Smash's sophomore episode built on the complexity of its pilot and then topped it with sparkling performances.
With the pilot ending on the cliffhanger of which girl would be chosen to play Marilyn, the second episode was a prolonged examination of the nerve-wracking suspense of that final moment: The production team, torn between the two candidates, decided to have a second callback. It was pleasing to see that despite his rejection, Derek Willis (the wolfy director) supported Karen, dismissing Ivy as unattractive in comparison. The loyal Tom fought for his friend: She's been a tremendously good sport in singing the initial song, dancing in the audition number, and has had a decade of onstage experience.
The rest of the episode would go onto illustrate that Derek was rooting for Ivy, who would eventually earn the role. And while yes, a night between Derek and Ivy may have been instrumental in changing his mind, it was certainly not Ivy's goal to seduce the director, or the director's intention to punish Karen for not sleeping with him. In the moment when Derek and Ivy were working on Marilyn's monologue about whether or not she's crazy, it was clear that both were seduced by a mutual dream—hers, as an actress, to embody Marilyn, and his, as a director, to see Marilyn realized before him.
When Derek campaigned for Ivy later, it came across less as him giving his vote to the most willing participant on the casting couch, and more as an artistic vision that had veered away from the ingénue Norma Jean, and toward the more matured and experienced Marilyn.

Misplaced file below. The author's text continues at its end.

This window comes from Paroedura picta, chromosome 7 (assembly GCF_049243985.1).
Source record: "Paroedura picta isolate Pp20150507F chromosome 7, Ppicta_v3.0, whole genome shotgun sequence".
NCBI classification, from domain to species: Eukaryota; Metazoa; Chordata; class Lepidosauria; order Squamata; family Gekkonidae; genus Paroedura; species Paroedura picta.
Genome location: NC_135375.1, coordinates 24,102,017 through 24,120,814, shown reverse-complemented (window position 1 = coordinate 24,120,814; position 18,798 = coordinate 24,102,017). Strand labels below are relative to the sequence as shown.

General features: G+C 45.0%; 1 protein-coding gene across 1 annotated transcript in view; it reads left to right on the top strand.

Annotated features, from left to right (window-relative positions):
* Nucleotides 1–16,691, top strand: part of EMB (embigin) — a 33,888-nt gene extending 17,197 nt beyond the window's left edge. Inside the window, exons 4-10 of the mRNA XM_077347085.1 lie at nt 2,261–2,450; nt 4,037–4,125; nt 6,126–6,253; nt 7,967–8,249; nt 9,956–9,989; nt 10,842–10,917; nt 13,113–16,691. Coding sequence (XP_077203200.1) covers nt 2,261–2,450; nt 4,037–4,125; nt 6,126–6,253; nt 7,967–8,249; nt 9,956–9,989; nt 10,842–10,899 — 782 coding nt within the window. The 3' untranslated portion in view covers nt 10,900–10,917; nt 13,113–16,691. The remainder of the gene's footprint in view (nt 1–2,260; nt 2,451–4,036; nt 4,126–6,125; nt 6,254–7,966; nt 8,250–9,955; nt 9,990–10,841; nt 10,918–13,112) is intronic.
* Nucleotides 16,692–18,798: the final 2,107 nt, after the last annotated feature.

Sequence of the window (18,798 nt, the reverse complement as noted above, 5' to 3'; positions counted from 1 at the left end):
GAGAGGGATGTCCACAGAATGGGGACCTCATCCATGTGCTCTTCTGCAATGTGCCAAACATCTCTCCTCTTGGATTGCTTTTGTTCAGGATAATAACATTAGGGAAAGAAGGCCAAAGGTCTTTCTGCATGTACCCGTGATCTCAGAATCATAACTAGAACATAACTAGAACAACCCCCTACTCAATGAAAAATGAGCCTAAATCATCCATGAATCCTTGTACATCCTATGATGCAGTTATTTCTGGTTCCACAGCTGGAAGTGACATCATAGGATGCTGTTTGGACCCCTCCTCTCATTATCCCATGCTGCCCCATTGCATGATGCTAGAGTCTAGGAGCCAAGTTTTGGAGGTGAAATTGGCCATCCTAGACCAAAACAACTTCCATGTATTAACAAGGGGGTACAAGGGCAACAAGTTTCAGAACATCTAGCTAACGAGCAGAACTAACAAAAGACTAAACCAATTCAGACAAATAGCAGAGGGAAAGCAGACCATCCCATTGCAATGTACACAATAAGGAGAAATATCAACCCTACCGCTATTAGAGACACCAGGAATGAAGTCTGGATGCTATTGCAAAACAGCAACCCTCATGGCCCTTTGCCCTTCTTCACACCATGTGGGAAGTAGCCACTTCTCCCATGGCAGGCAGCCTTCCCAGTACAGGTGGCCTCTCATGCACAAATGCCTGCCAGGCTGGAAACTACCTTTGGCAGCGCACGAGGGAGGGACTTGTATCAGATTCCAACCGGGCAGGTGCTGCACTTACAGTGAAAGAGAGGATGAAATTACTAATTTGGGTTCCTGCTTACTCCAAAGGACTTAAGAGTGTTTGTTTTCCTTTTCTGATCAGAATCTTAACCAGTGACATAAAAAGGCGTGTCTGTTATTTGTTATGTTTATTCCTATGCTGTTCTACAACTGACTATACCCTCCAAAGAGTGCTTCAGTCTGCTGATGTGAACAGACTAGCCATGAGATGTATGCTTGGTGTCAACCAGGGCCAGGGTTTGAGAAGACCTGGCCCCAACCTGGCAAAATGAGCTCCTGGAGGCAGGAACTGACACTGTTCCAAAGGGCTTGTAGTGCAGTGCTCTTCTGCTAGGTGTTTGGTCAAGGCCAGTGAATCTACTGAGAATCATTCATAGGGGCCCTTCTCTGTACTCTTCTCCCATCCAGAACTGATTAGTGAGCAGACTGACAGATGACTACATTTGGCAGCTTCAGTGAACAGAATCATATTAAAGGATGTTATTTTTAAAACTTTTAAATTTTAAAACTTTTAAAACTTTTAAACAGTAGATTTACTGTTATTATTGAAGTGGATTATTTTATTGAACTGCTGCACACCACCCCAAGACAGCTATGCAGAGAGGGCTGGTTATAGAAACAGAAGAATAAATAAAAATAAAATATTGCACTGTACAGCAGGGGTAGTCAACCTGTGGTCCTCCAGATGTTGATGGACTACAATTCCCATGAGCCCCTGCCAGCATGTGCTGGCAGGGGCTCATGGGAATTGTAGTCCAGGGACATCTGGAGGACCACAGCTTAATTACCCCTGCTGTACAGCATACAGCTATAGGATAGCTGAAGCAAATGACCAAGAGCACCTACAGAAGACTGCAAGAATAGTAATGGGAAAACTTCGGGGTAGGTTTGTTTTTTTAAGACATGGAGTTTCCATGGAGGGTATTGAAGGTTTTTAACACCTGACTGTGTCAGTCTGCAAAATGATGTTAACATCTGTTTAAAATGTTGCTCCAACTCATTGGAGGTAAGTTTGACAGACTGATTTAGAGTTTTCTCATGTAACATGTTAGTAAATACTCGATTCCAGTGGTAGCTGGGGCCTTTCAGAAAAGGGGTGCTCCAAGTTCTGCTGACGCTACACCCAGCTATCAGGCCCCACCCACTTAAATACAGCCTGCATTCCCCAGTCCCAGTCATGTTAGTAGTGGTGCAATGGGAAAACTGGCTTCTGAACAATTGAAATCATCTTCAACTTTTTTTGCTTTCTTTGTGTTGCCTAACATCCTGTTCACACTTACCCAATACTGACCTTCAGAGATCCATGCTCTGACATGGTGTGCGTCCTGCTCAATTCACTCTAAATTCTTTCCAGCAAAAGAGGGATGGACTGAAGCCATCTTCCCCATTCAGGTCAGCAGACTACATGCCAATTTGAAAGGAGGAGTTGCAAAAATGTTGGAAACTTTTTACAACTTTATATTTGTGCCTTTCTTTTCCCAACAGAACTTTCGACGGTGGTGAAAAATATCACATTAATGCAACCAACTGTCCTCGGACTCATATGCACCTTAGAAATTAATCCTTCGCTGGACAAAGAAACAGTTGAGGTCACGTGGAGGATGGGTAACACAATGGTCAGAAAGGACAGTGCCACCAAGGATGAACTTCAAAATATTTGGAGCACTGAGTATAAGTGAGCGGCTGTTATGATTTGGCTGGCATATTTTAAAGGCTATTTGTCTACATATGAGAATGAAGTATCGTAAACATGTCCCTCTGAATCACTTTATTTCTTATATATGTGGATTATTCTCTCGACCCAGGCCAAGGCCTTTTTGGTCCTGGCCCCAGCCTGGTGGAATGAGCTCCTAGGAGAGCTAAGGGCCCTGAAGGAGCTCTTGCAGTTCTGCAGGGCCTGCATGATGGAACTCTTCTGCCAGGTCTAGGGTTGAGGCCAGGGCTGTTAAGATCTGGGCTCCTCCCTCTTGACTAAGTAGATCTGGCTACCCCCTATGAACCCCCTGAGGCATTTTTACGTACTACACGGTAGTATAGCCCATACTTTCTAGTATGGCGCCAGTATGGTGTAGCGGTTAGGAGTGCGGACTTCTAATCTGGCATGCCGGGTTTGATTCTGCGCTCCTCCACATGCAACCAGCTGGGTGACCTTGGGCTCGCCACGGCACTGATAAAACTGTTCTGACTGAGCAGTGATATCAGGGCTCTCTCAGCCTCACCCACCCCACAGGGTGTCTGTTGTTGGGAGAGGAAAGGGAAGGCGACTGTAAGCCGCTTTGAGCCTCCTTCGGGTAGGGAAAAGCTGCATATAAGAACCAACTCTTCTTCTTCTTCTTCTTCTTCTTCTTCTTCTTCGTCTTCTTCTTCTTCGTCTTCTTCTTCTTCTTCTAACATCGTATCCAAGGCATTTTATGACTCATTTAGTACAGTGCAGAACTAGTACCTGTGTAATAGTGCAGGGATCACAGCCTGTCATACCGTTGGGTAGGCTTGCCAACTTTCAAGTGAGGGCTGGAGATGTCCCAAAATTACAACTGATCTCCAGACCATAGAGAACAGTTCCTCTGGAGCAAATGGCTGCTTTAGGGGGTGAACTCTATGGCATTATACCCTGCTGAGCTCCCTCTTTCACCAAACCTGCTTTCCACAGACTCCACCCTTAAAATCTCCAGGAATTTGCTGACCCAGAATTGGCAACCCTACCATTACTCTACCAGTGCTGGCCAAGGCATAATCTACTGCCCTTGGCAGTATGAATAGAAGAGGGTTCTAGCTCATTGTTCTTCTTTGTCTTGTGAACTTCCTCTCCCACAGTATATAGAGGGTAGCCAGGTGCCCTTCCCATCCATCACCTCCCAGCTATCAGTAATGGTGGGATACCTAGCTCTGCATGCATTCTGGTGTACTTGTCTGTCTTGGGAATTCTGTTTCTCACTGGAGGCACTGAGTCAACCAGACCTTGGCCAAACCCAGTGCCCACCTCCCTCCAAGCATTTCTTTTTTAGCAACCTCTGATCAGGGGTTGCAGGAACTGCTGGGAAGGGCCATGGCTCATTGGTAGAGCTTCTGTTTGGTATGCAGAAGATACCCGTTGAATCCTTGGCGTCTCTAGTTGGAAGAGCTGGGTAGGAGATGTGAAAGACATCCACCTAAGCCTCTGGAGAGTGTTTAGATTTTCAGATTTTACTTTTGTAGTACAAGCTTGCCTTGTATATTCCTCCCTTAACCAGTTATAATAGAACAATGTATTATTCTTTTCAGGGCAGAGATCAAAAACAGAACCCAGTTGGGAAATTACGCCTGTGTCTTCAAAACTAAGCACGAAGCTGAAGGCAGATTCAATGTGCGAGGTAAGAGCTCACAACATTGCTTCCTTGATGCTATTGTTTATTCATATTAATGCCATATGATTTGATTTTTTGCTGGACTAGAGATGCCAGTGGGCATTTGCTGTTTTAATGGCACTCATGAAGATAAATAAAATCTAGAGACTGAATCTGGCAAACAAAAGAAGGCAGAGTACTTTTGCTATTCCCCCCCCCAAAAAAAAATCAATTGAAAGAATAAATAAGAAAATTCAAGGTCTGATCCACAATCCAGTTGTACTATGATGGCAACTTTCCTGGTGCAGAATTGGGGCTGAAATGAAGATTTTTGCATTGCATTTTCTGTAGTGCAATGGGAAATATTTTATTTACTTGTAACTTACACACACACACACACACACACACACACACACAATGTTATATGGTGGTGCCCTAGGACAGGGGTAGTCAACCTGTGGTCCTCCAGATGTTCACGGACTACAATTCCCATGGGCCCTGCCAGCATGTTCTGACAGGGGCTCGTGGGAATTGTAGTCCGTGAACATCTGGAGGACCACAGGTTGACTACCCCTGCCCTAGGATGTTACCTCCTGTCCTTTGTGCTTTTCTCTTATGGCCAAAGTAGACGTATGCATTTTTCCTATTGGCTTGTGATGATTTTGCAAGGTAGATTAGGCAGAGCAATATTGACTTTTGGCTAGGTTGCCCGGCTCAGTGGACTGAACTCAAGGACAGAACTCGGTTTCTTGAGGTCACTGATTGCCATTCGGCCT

The striking parallel here was the show's discussion in both the musical number and through Ivy (who proved herself a worthy vessel of arcane Marilyn Monroe history) that while Marilyn always preserved her artistic integrity and revered an ideal of love to an almost religious degree, she found shrewd use for recreational sex in an environment where women were commodities.
Ivy referred to Johnny Hyde, Marilyn's first agent. He championed Marilyn, bankrolled her, and made her his live-in girlfriend. When he became fatally ill, he begged her to marry him so she would inherit his money, but Marilyn refused, insisting she could only marry for love. His death left her penniless, friendless, and determined to succeed by any means. Ivy said at one point that Tom was her Johnny Hyde, her loyal advocate, but ultimately it was only Derek who could validate her and get her the role. Is Derek promoting Ivy because he wants a squeeze on set, or because he saw the version of Marilyn that Ivy embodies, and that won her the role? Where is the line between personal and professional in show business, when so much is based on personal appeal and personal relationships? And isn't that true for most fields outside of those which are necessarily strict meritocracies (like, say, plumbing?)
If I were a little younger, I would be more on Karen's side. And while I haven't lost the sense that pure talent is more important than old ties, with age I have gained an appreciation of Ivy's character, the scrappy chorus girl who is willing to put aside her pride and audition again and again after having already proved herself, in good faith that her dutifulness will be rewarded. Karen's boyfriend creates such a soft space for Karen to land, it's hard to rally to her side. She's got her biggest fan already. Also, she'd better not go out in the sun with that shirt on.
However, Derek's hands-on choreography and snippy attitude toward Karen gave us a note of very real, tangible awkwardness right before the opening credits came in. (Have I mentioned how much I love the opening of "SMASH" with orchestral flourish? Perfect.) Karen still hasn't told her boyfriend about the director making a pass, and whether she feels merely awkward or secretly flustered is left up to us to decide. Derek was wretched to her in rehearsal, and the editing captured the frustration and awkwardness of a struggling neophyte.